Goorjian credits Kordahi for helping him through one of the most tumultuous times in his career when the 31-year-old Kordahi bought a part stake in the Goorjian-coached Sydney Kings in 2007 from then owner and eventually failed Firepower tycoon Tim Johnston.
Goorjian quit the club in March 2008 and not long after the NBL terminated the license of the club as the Firepower flame fizzled out.
That experience brought Goorjian and Kordahi close together and the two pledged should Kordahi ever get his own side, Goorjian would return to coach.
That dream became a reality when the ownership of the Illawarra Hawks under Simon Stratford collapsed earlier this year with the NBL's foundation club being placed in the hands of receivers.
Kordahi forms part of a new ownership which has significant American backing from the former general manager of the Philidelphia 76ers Bryan Colangelo and American businessman Michael Proctor. In many ways, Goorjian and Kordahi are a package deal.
"The funny thing was, a year ago, this is not made up ... a year ago it was myself, Goorjian and Amanda (Goorjian's wife) and we were sitting at Coogee Bay," Kordahi remembers.
"We were having dinner and I jokingly said to Goorj 'you know what, I'm gonna buy the Hawks and you're gonna coach' and he jokingly said 'I'm in'.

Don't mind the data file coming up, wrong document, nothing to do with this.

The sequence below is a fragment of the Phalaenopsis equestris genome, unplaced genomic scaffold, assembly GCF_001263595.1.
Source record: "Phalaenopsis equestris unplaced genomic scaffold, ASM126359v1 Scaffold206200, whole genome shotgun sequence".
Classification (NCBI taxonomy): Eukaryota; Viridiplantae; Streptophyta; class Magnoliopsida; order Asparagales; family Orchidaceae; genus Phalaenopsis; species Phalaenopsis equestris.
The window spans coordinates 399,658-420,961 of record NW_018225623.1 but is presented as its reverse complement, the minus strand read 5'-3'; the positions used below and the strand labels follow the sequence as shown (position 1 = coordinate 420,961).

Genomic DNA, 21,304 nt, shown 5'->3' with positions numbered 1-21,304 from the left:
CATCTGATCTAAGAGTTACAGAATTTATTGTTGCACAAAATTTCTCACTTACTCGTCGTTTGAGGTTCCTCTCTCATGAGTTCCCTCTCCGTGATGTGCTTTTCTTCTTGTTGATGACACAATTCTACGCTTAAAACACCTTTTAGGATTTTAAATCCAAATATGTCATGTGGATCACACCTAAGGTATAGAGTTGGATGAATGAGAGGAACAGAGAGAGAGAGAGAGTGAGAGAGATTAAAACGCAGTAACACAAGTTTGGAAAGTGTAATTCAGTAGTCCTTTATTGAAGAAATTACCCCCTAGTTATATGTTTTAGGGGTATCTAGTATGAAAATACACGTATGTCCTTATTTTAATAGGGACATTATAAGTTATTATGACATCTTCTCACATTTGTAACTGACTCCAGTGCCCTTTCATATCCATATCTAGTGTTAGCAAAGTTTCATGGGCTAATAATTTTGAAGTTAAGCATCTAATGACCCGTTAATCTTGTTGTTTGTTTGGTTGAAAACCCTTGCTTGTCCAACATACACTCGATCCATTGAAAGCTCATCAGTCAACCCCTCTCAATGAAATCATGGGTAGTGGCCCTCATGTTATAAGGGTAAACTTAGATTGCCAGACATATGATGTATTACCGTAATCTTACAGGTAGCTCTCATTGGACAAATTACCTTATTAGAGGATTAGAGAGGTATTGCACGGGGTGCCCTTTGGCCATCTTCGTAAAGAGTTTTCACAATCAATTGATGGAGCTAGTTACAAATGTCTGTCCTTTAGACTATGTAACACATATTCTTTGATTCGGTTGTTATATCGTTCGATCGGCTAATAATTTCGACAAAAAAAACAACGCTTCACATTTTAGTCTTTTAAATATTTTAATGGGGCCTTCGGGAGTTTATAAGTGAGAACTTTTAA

"Literally, there was no discussion about the Hawks (being in trouble) at that time, I was just joking.
"The day the press release came out of us announcing Goorj, a Facebook photo popped up one year ago of that dinner at Coogee."
Goorjian had always appreciated the support he got from Kordahi during the infamous Firepower collapse in his time with the Kings.
"He was great during that time and that's when we got close," Goorjian said.
"I was walking out, I said I'm done and I was in the car in the car park and Dorry taps me on the shoulder and says some day I'm going to own a team and your gonna be my coach ... I was thinking 'yeah right'."
Yet, here they are. An owner and a coach. Sitting around a table at the Port Kembla steelworks about to embark on an NBL season together. Their next goal is to unite the region behind them.
"The DNA of the Hawks is the Illawarra region and we won't lose that, that's important," Kordahi said.
Yet alas, dear reader, that is the next chapter of their story ...